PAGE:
One would be tempted to ask why people like salt so much though it is harmful? Some scientists believe that in prehistoric times the taste for salt may have aided man in finding valuable nutrients. According to one convincing theory, in places like the arid regions of Africa, a genetic ability to retain sodium was essential for survival and was preserved by natural selection. However, as evolution perhaps did not prepare itself for the salt glut in today’s society, people like the American Blacks, whose ancestors may have come from Africa, find themselves in a situation in which such a salt-retaining apparatus is not only not necessary but also leads to hypertension. This phenomenon would explain the relatively higher rate of hypertension in American Blacks.
Scientists have found no evidence to show that a taste for salt is inborn. Babies show a natural preference for sweets and are indifferent to the taste of salt. But, apparently, some babies like salt more than others and there is evidence to show that such babies have higher blood pressure, indicating a predisposition to hypertension in later life.
The only option for people therefore is to avoid salt or at least stick to a low salt diet to prevent or check hypertension.
One of the reasons people find it difficult to reduce the intake of salt in their diet is the tendency of salt as well as sodium to be present in the most unlikely food items. Ironically, sodium shows up even in instant chocolate pudding which may contain as much of the chemical as a bag of potato chips! A scoop of cottage cheese contains three times as much sodium as a handful of salted peanuts. The use of baking soda and baking powder introduces sodium in most cereals including cornflakes. Preservatives such as sodium benzoate and sodium nitrite and flavourings such as monosodium glutamate and vitamin C (as sodium ascorbate) are sources of sodium.
It would perhaps be useful to get a general idea of the sodium content in various vegetables and food products. Protein foods, certain varieties of bread, some fruits and vegetables, unsalted butter, plain corn, and potatoes, contain relatively, very little sodium. On the contrary, many other vegetables, Pizzas, sandwiches, Pretzels, Tortillas, hot dogs salted butter, sauces, salted potato chips, and cornflakes contain large quantities of sodium. A tablespoon of table salt contains 2325 mg of sodium, i.e. almost slightly more than the permissible limit of 2300 mgs per day. Other major culprits are, chicken pie, bacon, canned tuna , tomato sauce and tomato soup.
People in Western countries, however, are generally becoming more health conscious and are aware that an intelligent approach is necessary to reduce the salt content in their food, well before the danger signals appear. Low salt recipes are being made popular by the media. Books like “Killer Salt” have spread awareness about the dangers of salt addiction. A variety of courses are being conducted to educate people about the dangers of a salt-heavy diet and to enable people to exchange useful information on the subject.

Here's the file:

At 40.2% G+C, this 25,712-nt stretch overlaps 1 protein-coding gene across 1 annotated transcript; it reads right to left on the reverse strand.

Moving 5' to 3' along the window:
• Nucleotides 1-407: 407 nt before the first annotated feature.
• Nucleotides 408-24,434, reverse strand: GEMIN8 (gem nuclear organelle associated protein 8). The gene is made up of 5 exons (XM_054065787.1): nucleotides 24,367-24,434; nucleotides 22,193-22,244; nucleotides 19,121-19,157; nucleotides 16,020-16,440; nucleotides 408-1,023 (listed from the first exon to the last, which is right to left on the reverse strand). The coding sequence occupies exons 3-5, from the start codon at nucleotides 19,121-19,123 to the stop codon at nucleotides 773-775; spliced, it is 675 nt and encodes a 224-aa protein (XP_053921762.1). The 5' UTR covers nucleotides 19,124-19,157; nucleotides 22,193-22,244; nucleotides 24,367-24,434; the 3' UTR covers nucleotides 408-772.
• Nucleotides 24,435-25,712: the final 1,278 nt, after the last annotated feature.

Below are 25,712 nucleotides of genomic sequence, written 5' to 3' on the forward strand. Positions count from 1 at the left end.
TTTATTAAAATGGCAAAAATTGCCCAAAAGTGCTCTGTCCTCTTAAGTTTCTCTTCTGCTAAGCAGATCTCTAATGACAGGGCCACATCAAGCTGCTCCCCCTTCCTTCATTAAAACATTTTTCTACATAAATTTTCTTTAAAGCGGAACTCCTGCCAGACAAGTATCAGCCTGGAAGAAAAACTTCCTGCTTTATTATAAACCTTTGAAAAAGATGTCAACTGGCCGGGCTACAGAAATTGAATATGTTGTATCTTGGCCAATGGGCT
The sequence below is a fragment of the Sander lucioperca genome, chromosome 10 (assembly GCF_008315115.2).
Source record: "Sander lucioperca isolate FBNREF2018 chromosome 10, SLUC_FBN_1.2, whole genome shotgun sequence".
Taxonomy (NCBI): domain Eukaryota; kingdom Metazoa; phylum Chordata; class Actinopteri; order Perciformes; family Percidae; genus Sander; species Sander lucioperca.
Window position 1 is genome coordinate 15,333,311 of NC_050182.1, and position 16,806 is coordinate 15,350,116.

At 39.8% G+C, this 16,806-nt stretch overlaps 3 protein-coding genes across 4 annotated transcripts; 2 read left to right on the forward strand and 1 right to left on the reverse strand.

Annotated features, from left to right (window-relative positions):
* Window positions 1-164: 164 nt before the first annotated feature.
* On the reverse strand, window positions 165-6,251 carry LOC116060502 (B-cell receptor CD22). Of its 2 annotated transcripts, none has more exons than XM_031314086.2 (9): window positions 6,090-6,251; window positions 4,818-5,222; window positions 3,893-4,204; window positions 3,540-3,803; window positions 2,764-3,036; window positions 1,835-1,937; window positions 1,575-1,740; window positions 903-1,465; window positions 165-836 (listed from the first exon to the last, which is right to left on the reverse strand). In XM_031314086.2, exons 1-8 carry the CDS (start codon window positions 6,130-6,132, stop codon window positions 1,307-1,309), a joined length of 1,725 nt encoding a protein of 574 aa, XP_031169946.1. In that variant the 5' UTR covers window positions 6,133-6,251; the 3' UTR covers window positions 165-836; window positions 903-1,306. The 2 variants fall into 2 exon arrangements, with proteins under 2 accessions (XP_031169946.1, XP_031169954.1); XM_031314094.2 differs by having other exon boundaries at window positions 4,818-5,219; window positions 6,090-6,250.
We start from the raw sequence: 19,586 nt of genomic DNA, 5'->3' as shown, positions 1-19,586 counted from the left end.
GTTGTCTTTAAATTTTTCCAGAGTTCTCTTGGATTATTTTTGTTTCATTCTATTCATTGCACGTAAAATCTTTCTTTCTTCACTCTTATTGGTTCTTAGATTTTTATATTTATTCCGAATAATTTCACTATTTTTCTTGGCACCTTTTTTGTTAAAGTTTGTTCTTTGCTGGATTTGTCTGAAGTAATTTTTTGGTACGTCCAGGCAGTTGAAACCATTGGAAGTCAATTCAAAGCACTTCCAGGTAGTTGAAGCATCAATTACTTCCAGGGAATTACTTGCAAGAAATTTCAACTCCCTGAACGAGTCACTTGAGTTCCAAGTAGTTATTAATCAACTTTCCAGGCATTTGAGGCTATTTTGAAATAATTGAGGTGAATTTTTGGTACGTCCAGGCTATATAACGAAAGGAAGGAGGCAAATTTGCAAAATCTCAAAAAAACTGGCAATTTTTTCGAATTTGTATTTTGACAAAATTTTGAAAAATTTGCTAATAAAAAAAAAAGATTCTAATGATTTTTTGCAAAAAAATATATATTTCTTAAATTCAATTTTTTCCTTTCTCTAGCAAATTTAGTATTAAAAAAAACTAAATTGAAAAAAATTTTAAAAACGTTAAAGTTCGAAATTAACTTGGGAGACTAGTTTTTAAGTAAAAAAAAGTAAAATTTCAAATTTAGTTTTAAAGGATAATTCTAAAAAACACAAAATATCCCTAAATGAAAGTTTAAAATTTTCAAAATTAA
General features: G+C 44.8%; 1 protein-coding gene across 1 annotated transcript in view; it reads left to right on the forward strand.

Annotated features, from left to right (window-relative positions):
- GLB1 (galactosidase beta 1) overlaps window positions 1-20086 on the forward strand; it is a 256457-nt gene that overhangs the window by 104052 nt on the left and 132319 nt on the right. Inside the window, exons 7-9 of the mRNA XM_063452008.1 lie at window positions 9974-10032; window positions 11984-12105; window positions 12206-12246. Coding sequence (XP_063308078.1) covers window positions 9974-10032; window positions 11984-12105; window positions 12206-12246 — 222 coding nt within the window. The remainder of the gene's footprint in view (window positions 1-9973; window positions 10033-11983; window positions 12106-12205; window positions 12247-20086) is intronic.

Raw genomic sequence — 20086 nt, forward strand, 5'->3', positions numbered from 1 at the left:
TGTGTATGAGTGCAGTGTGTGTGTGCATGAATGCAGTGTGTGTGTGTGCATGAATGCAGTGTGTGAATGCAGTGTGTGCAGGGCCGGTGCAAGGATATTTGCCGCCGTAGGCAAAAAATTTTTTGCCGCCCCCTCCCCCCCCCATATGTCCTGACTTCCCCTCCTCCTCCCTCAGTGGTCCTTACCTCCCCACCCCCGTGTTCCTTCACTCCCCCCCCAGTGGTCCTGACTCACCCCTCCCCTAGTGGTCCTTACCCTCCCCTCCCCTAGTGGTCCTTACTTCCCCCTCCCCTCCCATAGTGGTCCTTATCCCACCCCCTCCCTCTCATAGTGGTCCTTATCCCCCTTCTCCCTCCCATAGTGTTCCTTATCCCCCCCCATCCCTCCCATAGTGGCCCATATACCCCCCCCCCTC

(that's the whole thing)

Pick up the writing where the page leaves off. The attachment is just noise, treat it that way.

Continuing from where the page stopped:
In the meantime, the following guidelines would enable a person to choose foods with a low salt content:
(1) Avoid canned foods that contain the words soda and brine or salt and sodium on the label (these would include many varieties of meat, vegetables and fish).
(2) Avoid ham, cured meats, gravies, heavily salted sauces, tomato paste and canned tomatoes.
(3) Avoid self-raising flour which contains soda and baking powder
(4) Avoid all salted foods in grocery stores such as potato wafers, cashew nuts
(5) Avoid cereals which use either sodium chloride or sodium in some other form (this would eliminate even cornflakes).
(6) Avoid pickles of all kinds as their salt content is very high.
(7) Avoid cheese, as most cheese contain a large quantity of sodium.
(8) Go in for fresh vegetables or raise a garden in your own backyard where you can grow vegetables with a low sodium content.
(9) Cook at home if you can so that you can control your sodium intake.
(10) Cultivate a taste for a low salt diet.
Thanks to the general awareness of the dangers of salt, many people, particularly in the West are turning to salt substitutes, most of which are made of potassium chloride.
But these substitutes even if they taste salty enough, can be so bitter that gourmet cooks of high class restaurants in Paris or Hong Kong would not like to use them in special exotic foods. Even otherwise, large doses of potassium chloride could cause gastrointestinal ulcers. Similarly, in kidney patients even moderate doses of potassium chloride can prove fatal. Many fresh fruits and vegetables are very rich in potassium: Bananas, oranges, cantaloupe, honeydew, apricots, grapefruit (some dried fruits, such as prunes, raisins, and dates, cooked broccoli, sweet potatoes, mushrooms , spinach, zucchini, pumpkin, Juices like, tomato juice, orange juice, prune juice, and apricot juice. They should be strictly avoided by kidney patients.
Many varieties of seasonings and salad dressings are the best alternatives for potassium or sodium rich foods, A taste for such seasonings can be cultivated. It would be surprising how one can get rid of the craving for salt, by getting used to seasonings. Once a taste for seasonings develops, a person will not miss foods rich in salt and potassium.
An electronic pocket computer has been manufactured which, with proper programming, can correctly send a warning beep; whenever there is an indication of excess sodium intake in the food.